And then there’s our child Facebook. Where can we start there? We differentiate the content primarily between Instagram, raising awareness of the topic, and Linkedin – deeper insights into the respective issues. And then see, okay, if we’re more likely to duplicate that for Facebook after all, because then the effort isn’t worth it because the organic reach on Facebook is minimal.
What would Enis recommend as a starting point for social media?
You should first take a step back and look at the big picture. You should think very clearly, why am I on social media in the first place? What do I even want to accomplish with it? Social media is not necessary for everyone. Sensitivity to it has been sharpened a bit, but it was just been a student job in the past. Here, go ahead, and post on social media. You’re already doing that. It’s clear that this gives away a lot of potentials, that you’re just there because everyone else is there.
I would take a step back to get the big picture because I should understand why I am doing this whole thing? What do I want to accomplish with this? Do I want to sell a product through social media? Then the approach is entirely different than if I want to appear as a personality on social media and create a digital image of myself.
For example, whether it’s for an extroverted person or a professionally super accomplished person who appears as a coach or a mentor on Instagram.
Once I’ve defined my goals, the second step is to understand how these artificial person talks, how they appear, how they communicate, and what linguistic devices they use, for example, to reflect the goals. That’s also something super important. If I want to build an extroverted personality or some crazy brand, I can’t just communicate factually. Then, I have to share correctly in the field accordingly. That’s where it goes in the branding direction.
When I’m at the beginning, I mentioned this at the beginning, applying my five-five rule: Five huge brands active in the field. Then I can look at the American market and how the big brands are doing there. And then five niche accounts, how they are doing. The same applies to both LinkedIn and Instagram. And then I get inspired by the content.
And sustained posting is super important. If I set a goal to post three times a day or if it’s only three times a week now. If I don’t follow that and I’m steady posting content, and I don’t let that get me down too, I have a community of three people at the beginning, consisting of my aunt, my best friend, and my girlfriend.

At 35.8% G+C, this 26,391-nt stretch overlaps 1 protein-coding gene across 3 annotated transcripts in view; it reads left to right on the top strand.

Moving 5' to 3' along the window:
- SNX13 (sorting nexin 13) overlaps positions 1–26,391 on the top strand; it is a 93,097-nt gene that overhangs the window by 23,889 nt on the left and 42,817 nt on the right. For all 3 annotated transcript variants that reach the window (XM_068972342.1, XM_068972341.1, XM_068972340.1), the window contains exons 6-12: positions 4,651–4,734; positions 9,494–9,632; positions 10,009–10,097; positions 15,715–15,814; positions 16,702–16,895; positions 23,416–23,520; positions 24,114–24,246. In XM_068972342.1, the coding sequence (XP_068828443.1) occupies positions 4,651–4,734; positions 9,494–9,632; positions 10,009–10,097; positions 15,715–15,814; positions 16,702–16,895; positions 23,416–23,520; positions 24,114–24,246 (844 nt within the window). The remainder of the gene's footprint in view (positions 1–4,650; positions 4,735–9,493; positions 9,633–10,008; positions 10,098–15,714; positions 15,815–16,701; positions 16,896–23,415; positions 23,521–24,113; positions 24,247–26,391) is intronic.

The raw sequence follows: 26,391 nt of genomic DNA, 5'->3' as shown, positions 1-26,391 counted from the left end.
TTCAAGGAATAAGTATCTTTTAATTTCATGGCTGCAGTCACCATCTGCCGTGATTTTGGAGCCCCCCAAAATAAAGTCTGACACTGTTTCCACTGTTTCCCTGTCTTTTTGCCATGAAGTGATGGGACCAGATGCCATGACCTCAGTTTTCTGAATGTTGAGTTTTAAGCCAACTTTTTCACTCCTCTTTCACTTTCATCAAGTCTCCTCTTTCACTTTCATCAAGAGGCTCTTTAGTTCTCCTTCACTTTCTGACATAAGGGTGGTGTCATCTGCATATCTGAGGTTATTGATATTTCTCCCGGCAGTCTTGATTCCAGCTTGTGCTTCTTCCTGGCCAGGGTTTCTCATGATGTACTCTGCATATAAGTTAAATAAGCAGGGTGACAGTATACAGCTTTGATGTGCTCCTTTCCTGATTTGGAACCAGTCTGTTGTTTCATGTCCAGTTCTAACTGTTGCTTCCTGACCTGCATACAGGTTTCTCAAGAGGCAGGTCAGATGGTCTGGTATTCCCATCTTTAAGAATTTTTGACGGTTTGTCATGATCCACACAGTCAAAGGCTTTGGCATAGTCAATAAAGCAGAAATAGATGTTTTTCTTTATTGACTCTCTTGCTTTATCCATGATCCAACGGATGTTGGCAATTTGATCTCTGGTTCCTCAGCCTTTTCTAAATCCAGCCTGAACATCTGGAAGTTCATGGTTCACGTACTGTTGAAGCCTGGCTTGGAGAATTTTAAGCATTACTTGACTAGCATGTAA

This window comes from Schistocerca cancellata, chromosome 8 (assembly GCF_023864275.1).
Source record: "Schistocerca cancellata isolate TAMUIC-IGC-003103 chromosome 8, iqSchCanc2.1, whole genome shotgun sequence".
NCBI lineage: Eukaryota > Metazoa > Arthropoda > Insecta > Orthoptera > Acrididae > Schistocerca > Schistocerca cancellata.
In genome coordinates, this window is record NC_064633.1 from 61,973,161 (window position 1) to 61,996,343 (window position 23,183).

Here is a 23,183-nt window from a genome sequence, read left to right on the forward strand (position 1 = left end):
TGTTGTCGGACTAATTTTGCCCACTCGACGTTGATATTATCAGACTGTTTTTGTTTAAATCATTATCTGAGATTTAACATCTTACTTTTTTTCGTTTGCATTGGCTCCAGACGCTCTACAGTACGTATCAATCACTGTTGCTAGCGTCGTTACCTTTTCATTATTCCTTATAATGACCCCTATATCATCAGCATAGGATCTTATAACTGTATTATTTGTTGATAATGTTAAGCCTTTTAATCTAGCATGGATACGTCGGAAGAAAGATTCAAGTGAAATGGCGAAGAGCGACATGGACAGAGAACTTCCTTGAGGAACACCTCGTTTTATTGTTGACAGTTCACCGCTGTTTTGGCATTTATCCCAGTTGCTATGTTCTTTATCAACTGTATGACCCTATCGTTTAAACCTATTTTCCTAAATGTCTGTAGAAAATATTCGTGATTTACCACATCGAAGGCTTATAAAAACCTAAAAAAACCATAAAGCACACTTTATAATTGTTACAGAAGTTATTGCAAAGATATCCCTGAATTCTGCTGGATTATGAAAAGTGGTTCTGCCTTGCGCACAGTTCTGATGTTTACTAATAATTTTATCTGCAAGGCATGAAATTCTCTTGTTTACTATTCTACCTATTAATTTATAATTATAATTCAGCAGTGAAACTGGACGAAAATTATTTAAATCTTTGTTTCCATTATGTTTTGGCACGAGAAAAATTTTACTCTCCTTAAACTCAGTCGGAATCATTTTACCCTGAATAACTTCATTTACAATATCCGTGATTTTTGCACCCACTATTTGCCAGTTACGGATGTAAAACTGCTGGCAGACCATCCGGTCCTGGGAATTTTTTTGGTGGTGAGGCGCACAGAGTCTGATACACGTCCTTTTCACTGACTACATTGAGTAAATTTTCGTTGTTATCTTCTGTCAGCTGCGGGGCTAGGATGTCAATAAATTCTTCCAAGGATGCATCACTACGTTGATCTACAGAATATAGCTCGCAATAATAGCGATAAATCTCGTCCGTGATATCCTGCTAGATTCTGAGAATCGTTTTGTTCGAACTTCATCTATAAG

That continuity is what builds a community. The continuous posting, even if I only have a tiny community initially. Because people get on my account and already find 20 posts there and think there is an active person behind it. Who also posts content in specific periods. I might be more inclined to follow the account than if I only find two posts there from 2019 and 2021.
So get inspired, continuity, and definitely, set obvious goals beforehand. And sit back once, think about the purpose for what I am doing all this work? What do I want to achieve in the first place? Does this even fit with my entrepreneurial goals?
Further episodes of the podcast “Designed Innovation”:
- Podcast: How do corporate teams work in the field of social media? (en)Episode 8 // Corporates deal much with Social Media in marketing. Enis Sabotic is from a scientific organization. In my podcast he describes, what are the challenging with it. A new episode of my podcast “Designed Innovation”.
- Podcast: How to make interviews (en)Episode 6 // Interviews are important for asking genuine customer needs. Conducting them is not that easy. A new episode in the Designed Innovation podcast.
- Podcast: Special series on social media – innovation consultant Nils Jeners (en)Episode 7 // Social media is an important form of marketing for solo self-employed professionals. The start of a new special series on the Designed Innovation podcast.
- Podcast: What is Innovation? (en)Episode 5 // Innovation doesn’t happen by accident. At the very least, ideas can be developed with a focused process. A new episode of the Designed Innovation podcast.
- Podcast: Use of the high-low grid (en)Episode 4 // The High-Low-Grid is used for sorting and ranking. It is explained in the audio lexicon of Designed Innovation.
- Podcast: Why the agile mindset is so important (en)What is the agile mindset? In Episode 3 of my Designed Innovation podcast, I cover this topic in a column.
- Podcast: How brainstorming works properly (en)How does brainstorming actually work properly? In Episode 2 of my podcast “Designed Innovation”, I cover this topic in the audio lexicon.
- Podcast Designed Innovation starts (en)What is agility? How can creative techniques be put to good use for solo independents? My new podcast “Designed Innovation” starts now with the opening episode 1.